It’s taken 10 years of wrangling, but the Shakopee women’s prison will finally get a $5 million secure perimeter fence, thanks to Gov. Mark Dayton’s signature Tuesday on a $1.17 billion capital investment bill.
The Minnesota Zoo will get $3 million to continue renovations on its former dolphin habitat, but Sparky the Sea Lion of Como Zoo in St. Paul will have to wait another year. And the Minnesota Children’s Museum will get $14 million to help expand its gallery and program space by 50 percent.
In addition to the big-ticket, big-headline projects like $126 million for the ongoing renovation of the State Capitol and $240 million for projects at state colleges and universities, the bill finalized in the waning hours of the legislative session funds dozens of smaller projects around the metro area and state — from the $21 million renovation of Nicollet Mall in downtown Minneapolis to $2 million for a pedestrian bridge in West St. Paul.
The bill included $3.75 million for the expansion and renovation of St. David’s Center for Child and Family Development in Minnetonka, adding redesigned and expanded autism classrooms, a children’s mental health clinic and improved early-childhood classrooms.
“Throughout this Legislative session, we were able to talk with many senators and representatives during tours of our facility and at the Capitol,” said Julie Sjordal, St. David’s executive director. “Time and time again, I was impressed by the value our leaders place on investing in better outcomes for children.”
The Oliver H. Kelley Farm in Elk River, a living history site maintained by the Minnesota Historical Society, will get $10.5 million to increase the size of its visitor center and to renovate the space, adding modern amenities like Internet access and video conferencing capability.
“It’s just going to benefit everyone, even the lambs and the cows and the chickens,” said Jessica Kohen, spokeswoman for the Minnesota Historical Society.
The 127-acre Springbrook Nature Center in Fridley will receive $5 million toward improving its 7-acre entrance area. That includes money toward remodeling and adding onto the Interpretive Center, as well as creating an outdoor celebration area, a pavilion and outdoor classrooms, said Malcolm Mitchell, chairman of the Springbrook Nature Center Foundation Board. The center has been trying to get this project passed for a decade. “We’re looking forward to getting started as soon as we can,” Mitchell said.
In Shakopee, years of debate over whether the prison fence was needed will finally be put to rest.
At least a couple of neighbors have been vocal in opposing the fence, arguing that property values will fall and perceptions will change. Still, Warden Tracy Beltz and Terry Carlson, deputy commissioner of the state Department of Corrections, are both firm believers in the 17th-century proverb that says good fences make good neighbors.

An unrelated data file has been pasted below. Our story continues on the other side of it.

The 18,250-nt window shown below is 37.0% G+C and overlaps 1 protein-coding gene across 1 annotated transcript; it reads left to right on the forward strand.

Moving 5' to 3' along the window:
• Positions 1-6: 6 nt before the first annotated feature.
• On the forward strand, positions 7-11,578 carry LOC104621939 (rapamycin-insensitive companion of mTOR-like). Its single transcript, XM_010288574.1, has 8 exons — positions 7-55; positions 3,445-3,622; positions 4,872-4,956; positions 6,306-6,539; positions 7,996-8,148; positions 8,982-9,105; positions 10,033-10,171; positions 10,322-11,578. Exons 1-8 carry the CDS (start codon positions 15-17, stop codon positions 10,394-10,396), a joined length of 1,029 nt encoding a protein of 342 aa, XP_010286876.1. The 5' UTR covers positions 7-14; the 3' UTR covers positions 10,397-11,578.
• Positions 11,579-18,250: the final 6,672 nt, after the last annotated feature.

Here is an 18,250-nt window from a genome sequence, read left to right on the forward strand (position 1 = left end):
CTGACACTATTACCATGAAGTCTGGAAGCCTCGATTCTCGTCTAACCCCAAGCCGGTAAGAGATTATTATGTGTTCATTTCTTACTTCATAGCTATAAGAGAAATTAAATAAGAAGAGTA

“This is about as much about public safety as the safety for our staff and the offenders,” Beltz said.
It won’t be a typical prison fence made of concrete and razor wire.
Instead, the fence will be designed to fit in with the residential neighborhood and could resemble something that might encircle a private school campus, with masonry pillars and wrought-iron fencing — albeit 12 feet tall.
The prison has been in Shakopee since the early 1900s. When a new facility was built in 1986, plans called for a fenced portion, but budget constraints derailed that. It is the only facility of its kind in the nation that Beltz and Carlson know of that doesn’t have a secure perimeter fence.
In 1986, there were 85 offenders there, 19 of whom had been convicted of murder. As of last October, there were 636 inmates in Shakopee, with 91 incarcerated for murder. Since 1995, there have been eight escapes, the most recent last December; another 18 escape attempts have been thwarted, said John Schadl, communications director for the Corrections Department.
Shakopee Mayor Brad Tabke said he hasn’t heard much recently from neighbors opposed to the fence.
“The vast majority of people are really happy about it,” he said.
Sparky the Sea Lion, a fixture at St. Paul’s Como Zoo since 1956, was squeezed out of the bill, but the state-owned Minnesota Zoo will get $12 million for its continuing renovation and remodeling campaigns.
Como Zoo had been seeking $13.8 million, to be augmented by another $1 million in private donations, for a new habitat to be attached to its Marine Mammal Building.
But while Como Regional Park got $5.4 million for road and other transportation improvements, and St. Paul got bonding funds for other major projects, the zoo improvements got nothing this session.
State Rep. Alice Hausman, DFL-St. Paul, chairwoman of the Capital Investment Committee, said while that was a personal disappointment, there were too many other priorities in the city and not enough money to go around.
“That’s the dilemma — at a certain point, you can’t just put an endless amount of money into just one city,” Hausman said.
Of the Minnesota Zoo’s take, about $3 million will be used to complete the renovation of the area that was formerly home to the zoo’s dolphins. The new exhibit will feature rare seals, said Beth Burns, chief external relations officer for the zoo. About $4 million will be used to repair and renovate the 36-year-old zoo buildings and campus, Burns said, and another $5 million was designated for the design and planning of renovations to the main visitor’s building, including better bathrooms, lighting and benches.
For a full breakdown of the bonding bill’s projects, see www.tinyurl.com/pcx5f9w.
Staff writers Jim Anderson, Kim McGuire, Erin Adler and Laurie Blake contributed to this report.